The most important lesson CAPAL has taught me is that the successes that you achieve in your career are not done alone. You do have to stand on the shoulder of giants–and if not giants, then ordinary people who have extraordinary faith in you–to be able to achieve big dreams. I believe CAPAL alumni need to support each other as we continue on this journey and we need to reach out and support those who can benefit from our experiences. Keep the network strong!
Priscilla Baek is currently Policy Lead for Asia at Uber, a smartphone app that gives people the option to get a ride at the touch of a button. In her role, she leads government affairs initiatives and partnerships in key countries in the Asia Pacific, with a focus on South Korea and India.
Priscilla started her career in policy at the U.S. Chamber of Commerce, where she managed a national campaign in collaboration with the Korean Embassy in Washington, DC to successfully advocate for the passage of the US-Korea Free Trade Agreement in Congress. She was then appointed as a key adviser to leadership at the US Department of Treasury’s Office of Financial Leadership, an agency created through the Dodd-Frank Act to mitigate and prevent another financial crisis. She has also served as senior manager of public affairs at Mitsui & Co. USA, the US subsidiary of a Japanese trading and investment company, where she specialized in political risk mitigation, policy analysis, and relationship management.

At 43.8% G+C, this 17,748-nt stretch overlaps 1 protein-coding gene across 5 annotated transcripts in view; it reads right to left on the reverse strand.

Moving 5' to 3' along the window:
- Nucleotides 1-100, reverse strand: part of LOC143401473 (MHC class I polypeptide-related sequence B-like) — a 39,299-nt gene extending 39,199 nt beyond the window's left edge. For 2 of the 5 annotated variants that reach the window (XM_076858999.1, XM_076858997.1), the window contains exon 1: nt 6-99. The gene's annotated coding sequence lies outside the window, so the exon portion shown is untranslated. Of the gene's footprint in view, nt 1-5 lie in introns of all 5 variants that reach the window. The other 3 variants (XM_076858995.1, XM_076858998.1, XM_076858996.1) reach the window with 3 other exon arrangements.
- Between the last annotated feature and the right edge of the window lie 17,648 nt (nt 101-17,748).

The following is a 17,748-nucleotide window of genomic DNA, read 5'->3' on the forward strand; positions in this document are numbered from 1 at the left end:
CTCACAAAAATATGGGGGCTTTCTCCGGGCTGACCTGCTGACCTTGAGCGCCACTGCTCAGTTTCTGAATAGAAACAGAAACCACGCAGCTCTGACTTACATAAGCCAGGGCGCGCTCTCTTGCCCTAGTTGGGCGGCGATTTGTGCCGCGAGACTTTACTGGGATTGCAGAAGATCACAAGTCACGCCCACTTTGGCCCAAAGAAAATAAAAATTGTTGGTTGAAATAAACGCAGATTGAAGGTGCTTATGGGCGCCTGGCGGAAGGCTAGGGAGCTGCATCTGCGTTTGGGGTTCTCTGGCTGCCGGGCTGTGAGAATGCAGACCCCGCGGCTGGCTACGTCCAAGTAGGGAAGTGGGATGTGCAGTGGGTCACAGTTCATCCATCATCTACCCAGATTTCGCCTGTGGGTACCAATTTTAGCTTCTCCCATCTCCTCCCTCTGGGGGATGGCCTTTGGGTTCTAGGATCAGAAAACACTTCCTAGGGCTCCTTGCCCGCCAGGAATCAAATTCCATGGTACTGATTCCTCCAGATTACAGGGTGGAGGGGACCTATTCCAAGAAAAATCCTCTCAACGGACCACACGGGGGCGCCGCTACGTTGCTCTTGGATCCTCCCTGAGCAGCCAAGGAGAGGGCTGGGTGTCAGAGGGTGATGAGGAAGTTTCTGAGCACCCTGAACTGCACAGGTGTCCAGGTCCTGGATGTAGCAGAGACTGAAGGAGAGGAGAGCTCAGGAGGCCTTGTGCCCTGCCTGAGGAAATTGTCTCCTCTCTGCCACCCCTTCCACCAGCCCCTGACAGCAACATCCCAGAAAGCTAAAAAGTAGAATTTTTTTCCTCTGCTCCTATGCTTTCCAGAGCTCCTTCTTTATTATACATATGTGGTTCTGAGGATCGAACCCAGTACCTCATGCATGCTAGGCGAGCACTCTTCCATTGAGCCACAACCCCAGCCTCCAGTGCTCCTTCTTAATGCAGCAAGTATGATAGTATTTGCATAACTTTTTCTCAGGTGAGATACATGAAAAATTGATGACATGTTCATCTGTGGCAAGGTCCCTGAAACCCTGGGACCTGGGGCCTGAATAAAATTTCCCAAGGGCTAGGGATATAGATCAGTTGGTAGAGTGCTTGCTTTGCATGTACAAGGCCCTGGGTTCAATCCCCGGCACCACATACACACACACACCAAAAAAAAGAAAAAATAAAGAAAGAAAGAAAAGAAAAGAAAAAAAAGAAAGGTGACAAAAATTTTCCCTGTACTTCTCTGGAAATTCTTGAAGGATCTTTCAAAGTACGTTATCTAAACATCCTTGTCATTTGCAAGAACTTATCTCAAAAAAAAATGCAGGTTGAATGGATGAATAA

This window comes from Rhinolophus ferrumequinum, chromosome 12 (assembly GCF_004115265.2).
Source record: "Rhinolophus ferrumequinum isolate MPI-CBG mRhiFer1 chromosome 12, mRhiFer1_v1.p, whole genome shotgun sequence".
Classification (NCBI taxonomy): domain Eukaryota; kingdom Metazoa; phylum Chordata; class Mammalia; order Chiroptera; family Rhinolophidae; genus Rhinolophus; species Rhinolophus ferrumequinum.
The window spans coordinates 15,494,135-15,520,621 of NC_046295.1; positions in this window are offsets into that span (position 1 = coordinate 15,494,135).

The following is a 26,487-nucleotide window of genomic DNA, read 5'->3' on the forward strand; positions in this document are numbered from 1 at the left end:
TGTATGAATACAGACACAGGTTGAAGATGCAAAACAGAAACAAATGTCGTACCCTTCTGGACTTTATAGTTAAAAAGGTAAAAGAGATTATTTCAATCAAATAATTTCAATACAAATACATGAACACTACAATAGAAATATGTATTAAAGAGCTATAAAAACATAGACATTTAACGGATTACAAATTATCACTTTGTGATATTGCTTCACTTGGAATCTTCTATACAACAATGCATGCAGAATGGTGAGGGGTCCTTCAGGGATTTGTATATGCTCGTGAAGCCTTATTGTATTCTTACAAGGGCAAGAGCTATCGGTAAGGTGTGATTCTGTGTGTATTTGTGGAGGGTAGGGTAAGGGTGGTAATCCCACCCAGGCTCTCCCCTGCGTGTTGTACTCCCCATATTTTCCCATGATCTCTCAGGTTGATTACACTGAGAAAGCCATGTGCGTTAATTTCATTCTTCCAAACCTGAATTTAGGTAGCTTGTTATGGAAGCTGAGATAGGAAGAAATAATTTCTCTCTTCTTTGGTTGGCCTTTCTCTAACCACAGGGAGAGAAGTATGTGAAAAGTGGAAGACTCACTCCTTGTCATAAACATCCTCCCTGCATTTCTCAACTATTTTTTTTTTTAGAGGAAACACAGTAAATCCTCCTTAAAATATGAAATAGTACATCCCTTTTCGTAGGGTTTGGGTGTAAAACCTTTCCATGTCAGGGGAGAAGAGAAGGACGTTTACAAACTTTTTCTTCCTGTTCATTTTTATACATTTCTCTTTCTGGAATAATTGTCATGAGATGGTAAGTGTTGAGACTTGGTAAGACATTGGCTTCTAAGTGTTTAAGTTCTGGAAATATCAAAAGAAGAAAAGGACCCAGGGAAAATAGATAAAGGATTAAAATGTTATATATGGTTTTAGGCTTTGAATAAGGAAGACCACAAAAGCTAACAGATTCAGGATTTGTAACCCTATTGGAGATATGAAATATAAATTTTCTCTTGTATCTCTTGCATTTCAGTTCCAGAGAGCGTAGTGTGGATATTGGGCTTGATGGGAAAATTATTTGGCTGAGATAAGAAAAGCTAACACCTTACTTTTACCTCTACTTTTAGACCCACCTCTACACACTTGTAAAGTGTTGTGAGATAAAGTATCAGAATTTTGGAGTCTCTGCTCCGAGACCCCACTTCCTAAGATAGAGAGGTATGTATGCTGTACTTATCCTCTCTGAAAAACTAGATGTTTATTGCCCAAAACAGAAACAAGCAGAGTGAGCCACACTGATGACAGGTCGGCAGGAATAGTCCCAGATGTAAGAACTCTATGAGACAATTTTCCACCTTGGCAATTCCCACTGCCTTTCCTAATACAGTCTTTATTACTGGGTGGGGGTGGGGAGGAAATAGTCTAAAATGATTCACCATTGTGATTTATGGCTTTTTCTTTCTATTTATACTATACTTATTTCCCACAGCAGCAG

She has served on the board of directors and advisory council of the Conference on Asian Pacific American Leadership, a DC-based nonprofit organization dedicated to developing the next generation of Asian American public service leaders, and was elected Chair of the Board in 2012. In 2015, she was selected as a fellow for the Network of Korean American Leaders (NetKAL).
Priscilla holds a Bachelor of Arts in Public Policy and Spanish Studies from Duke University, where she was awarded a full-tuition scholarship through the Robertson Scholars Program. She holds a Master of Arts in Korean Studies at the University of Hawaii-Manoa, where she was the recipient of one of 3 National Security Educational Program Fellowship Scholarships.
Posted by Elizabeth Thompson
Prior to CAPAL, Elizabeth Thompson worked in a development and communications capacity for Asian Arts Initiative, a community-based multidisciplinary arts center in Philadelphia. She is currently a mentor for the Young Nonprofit Professionals Network (YNPNdc) Mentoring Program. Elizabeth recently served as the grantmaking co-chair for The Spruce Foundation, which cultivates the next generation of philanthropists through community giving. She is the recipient of the Association of Fundraising Professionals’ (AFP) Diverse Communities Conference and Bridge Conference scholarships and received a scholarship for ProInspire’s Managing for Success Program. She is an active member of AFP, YNPNdc and Asian Americans/Pacific Islanders in Philanthropy. Elizabeth received her BA in Art History from Western Washington University and her MA in East Asian Languages and Civilizations from the University of Pennsylvania. When not promoting young philanthropy and leadership, Elizabeth spends her time thrifting and playing with her handsome Manchester terrier.